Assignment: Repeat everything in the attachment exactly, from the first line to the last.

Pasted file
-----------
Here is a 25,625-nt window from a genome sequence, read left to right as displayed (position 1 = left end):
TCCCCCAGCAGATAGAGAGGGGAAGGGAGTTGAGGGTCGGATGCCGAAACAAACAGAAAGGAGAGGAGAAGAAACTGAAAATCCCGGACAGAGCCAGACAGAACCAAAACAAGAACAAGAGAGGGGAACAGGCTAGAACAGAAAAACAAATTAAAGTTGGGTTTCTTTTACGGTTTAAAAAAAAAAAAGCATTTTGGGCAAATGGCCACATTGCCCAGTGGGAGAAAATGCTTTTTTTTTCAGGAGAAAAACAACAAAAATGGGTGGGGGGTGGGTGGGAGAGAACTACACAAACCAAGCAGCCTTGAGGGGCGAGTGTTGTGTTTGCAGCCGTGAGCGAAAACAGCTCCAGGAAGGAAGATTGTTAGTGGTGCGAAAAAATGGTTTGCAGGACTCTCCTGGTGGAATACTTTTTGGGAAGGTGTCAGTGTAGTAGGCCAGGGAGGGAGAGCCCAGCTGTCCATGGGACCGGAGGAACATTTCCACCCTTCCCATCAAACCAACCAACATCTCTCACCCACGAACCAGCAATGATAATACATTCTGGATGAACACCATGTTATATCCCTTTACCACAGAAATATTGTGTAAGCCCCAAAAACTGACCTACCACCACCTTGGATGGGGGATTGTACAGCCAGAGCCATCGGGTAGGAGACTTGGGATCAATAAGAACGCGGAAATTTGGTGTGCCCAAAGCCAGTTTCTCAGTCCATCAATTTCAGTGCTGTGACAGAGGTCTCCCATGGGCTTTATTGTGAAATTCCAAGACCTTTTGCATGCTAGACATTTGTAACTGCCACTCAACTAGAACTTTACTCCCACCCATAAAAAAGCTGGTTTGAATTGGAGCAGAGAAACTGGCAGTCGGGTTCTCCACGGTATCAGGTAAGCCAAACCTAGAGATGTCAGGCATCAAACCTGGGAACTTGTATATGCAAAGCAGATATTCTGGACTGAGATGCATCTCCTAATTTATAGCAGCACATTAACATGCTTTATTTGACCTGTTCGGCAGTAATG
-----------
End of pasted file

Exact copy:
Here is a 25,625-nt window from a genome sequence, read left to right as displayed (position 1 = left end):
TCCCCCAGCAGATAGAGAGGGGAAGGGAGTTGAGGGTCGGATGCCGAAACAAACAGAAAGGAGAGGAGAAGAAACTGAAAATCCCGGACAGAGCCAGACAGAACCAAAACAAGAACAAGAGAGGGGAACAGGCTAGAACAGAAAAACAAATTAAAGTTGGGTTTCTTTTACGGTTTAAAAAAAAAAAAGCATTTTGGGCAAATGGCCACATTGCCCAGTGGGAGAAAATGCTTTTTTTTTCAGGAGAAAAACAACAAAAATGGGTGGGGGGTGGGTGGGAGAGAACTACACAAACCAAGCAGCCTTGAGGGGCGAGTGTTGTGTTTGCAGCCGTGAGCGAAAACAGCTCCAGGAAGGAAGATTGTTAGTGGTGCGAAAAAATGGTTTGCAGGACTCTCCTGGTGGAATACTTTTTGGGAAGGTGTCAGTGTAGTAGGCCAGGGAGGGAGAGCCCAGCTGTCCATGGGACCGGAGGAACATTTCCACCCTTCCCATCAAACCAACCAACATCTCTCACCCACGAACCAGCAATGATAATACATTCTGGATGAACACCATGTTATATCCCTTTACCACAGAAATATTGTGTAAGCCCCAAAAACTGACCTACCACCACCTTGGATGGGGGATTGTACAGCCAGAGCCATCGGGTAGGAGACTTGGGATCAATAAGAACGCGGAAATTTGGTGTGCCCAAAGCCAGTTTCTCAGTCCATCAATTTCAGTGCTGTGACAGAGGTCTCCCATGGGCTTTATTGTGAAATTCCAAGACCTTTTGCATGCTAGACATTTGTAACTGCCACTCAACTAGAACTTTACTCCCACCCATAAAAAAGCTGGTTTGAATTGGAGCAGAGAAACTGGCAGTCGGGTTCTCCACGGTATCAGGTAAGCCAAACCTAGAGATGTCAGGCATCAAACCTGGGAACTTGTATATGCAAAGCAGATATTCTGGACTGAGATGCATCTCCTAATTTATAGCAGCACATTAACATGCTTTATTTGACCTGTTCGGCAGTAATG